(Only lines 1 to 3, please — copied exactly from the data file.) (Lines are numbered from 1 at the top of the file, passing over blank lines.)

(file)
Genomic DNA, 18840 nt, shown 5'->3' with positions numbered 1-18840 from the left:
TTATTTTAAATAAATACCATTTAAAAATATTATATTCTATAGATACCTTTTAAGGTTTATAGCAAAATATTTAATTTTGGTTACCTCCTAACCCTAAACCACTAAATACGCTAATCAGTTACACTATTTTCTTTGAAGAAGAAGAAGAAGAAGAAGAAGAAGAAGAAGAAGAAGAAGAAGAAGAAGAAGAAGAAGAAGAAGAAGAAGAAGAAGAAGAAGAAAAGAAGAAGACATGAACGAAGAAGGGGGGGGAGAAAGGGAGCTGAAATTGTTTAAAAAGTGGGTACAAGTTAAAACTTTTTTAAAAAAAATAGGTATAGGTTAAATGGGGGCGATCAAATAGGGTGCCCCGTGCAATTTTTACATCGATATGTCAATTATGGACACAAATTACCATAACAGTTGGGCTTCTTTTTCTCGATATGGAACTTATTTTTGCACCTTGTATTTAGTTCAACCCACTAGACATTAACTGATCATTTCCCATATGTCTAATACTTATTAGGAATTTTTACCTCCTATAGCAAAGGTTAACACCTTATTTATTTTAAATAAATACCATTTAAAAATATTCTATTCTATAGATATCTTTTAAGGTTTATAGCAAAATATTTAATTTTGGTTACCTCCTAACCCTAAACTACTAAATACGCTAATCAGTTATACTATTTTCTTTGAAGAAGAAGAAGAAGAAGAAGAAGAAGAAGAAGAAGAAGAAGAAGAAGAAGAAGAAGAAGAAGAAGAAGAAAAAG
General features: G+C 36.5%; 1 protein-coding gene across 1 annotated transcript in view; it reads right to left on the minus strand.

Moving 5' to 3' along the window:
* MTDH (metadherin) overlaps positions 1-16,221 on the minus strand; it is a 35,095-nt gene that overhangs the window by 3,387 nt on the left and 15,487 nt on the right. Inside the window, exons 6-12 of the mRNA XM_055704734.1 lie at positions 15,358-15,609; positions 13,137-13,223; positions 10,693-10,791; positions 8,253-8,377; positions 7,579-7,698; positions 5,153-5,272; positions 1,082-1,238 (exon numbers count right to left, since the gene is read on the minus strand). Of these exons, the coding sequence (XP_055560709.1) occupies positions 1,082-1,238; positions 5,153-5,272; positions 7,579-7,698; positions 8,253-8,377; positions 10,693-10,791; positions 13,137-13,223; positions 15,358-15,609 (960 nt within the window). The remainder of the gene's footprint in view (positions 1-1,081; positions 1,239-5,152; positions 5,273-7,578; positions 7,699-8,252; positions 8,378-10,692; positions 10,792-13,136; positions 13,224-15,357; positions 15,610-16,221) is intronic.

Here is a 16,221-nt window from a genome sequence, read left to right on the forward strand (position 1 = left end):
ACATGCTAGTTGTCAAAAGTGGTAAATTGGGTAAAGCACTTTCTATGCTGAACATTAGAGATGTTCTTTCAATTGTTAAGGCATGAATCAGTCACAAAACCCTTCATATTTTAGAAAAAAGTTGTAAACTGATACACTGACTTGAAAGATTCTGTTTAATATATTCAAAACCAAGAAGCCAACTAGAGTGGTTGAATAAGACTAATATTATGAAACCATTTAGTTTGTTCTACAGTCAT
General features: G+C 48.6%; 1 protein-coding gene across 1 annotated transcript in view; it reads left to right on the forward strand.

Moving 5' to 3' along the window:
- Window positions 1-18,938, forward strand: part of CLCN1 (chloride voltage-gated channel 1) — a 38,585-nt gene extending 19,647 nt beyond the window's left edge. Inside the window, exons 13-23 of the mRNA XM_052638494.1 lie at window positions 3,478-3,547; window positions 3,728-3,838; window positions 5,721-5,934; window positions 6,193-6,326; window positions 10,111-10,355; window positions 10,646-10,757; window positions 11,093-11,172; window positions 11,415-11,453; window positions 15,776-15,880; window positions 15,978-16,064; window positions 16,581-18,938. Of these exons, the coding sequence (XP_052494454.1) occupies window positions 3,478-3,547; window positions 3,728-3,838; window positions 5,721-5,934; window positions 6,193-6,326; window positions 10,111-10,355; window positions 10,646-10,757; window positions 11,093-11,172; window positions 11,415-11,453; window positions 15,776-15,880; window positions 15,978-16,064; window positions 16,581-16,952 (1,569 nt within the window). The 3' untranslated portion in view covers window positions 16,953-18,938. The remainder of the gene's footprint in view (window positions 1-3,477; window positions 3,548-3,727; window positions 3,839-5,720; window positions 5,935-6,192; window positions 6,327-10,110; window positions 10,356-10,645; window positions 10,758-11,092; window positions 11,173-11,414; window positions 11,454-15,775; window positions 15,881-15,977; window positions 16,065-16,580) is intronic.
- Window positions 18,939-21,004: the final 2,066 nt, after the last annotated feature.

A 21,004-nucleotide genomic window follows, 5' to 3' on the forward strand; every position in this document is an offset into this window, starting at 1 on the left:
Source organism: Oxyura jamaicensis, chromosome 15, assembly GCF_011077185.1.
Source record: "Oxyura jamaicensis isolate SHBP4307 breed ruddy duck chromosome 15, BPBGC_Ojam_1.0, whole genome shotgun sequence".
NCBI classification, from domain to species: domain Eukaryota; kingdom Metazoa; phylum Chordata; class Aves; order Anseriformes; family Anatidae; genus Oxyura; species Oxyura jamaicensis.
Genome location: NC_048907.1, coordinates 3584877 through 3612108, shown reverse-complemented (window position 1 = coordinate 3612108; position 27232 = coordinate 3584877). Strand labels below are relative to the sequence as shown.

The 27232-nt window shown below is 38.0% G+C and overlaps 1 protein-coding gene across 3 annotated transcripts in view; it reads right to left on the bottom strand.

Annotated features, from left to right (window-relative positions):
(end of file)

Genomic DNA, 18840 nt, shown 5'->3' with positions numbered 1-18840 from the left:
TTATTTTAAATAAATACCATTTAAAAATATTATATTCTATAGATACCTTTTAAGGTTTATAGCAAAATATTTAATTTTGGTTACCTCCTAACCCTAAACCACTAAATACGCTAATCAGTTACACTATTTTCTTTGAAGAAGAAGAAGAAGAAGAAGAAGAAGAAGAAGAAGAAGAAGAAGAAGAAGAAGAAGAAGAAGAAGAAGAAGAAGAAGAAGAAGAAAAGAAGAAGACATGAACGAAGAAGGGGGGGGAGAAAGGGAGCTGAAATTGTTTAAAAAGTGGGTACAAGTTAAAACTTTTTTAAAAAAAATAGGTATAGGTTAAATGGGGGCGATCAAATAGGGTGCCCCGTGCAATTTTTACATCGATATGTCAATTATGGACACAAATTACCATAACAGTTGGGCTTCTTTTTCTCGATATGGAACTTATTTTTGCACCTTGTATTTAGTTCAACCCACTAGACATTAACTGATCATTTCCCATATGTCTAATACTTATTAGGAATTTTTACCTCCTATAGCAAAGGTTAACACCTTATTTATTTTAAATAAATACCATTTAAAAATATTCTATTCTATAGATATCTTTTAAGGTTTATAGCAAAATATTTAATTTTGGTTACCTCCTAACCCTAAACTACTAAATACGCTAATCAGTTATACTATTTTCTTTGAAGAAGAAGAAGAAGAAGAAGAAGAAGAAGAAGAAGAAGAAGAAGAAGAAGAAGAAGAAGAAGAAGAAGAAAAAG
General features: G+C 36.5%; 1 protein-coding gene across 1 annotated transcript in view; it reads right to left on the minus strand.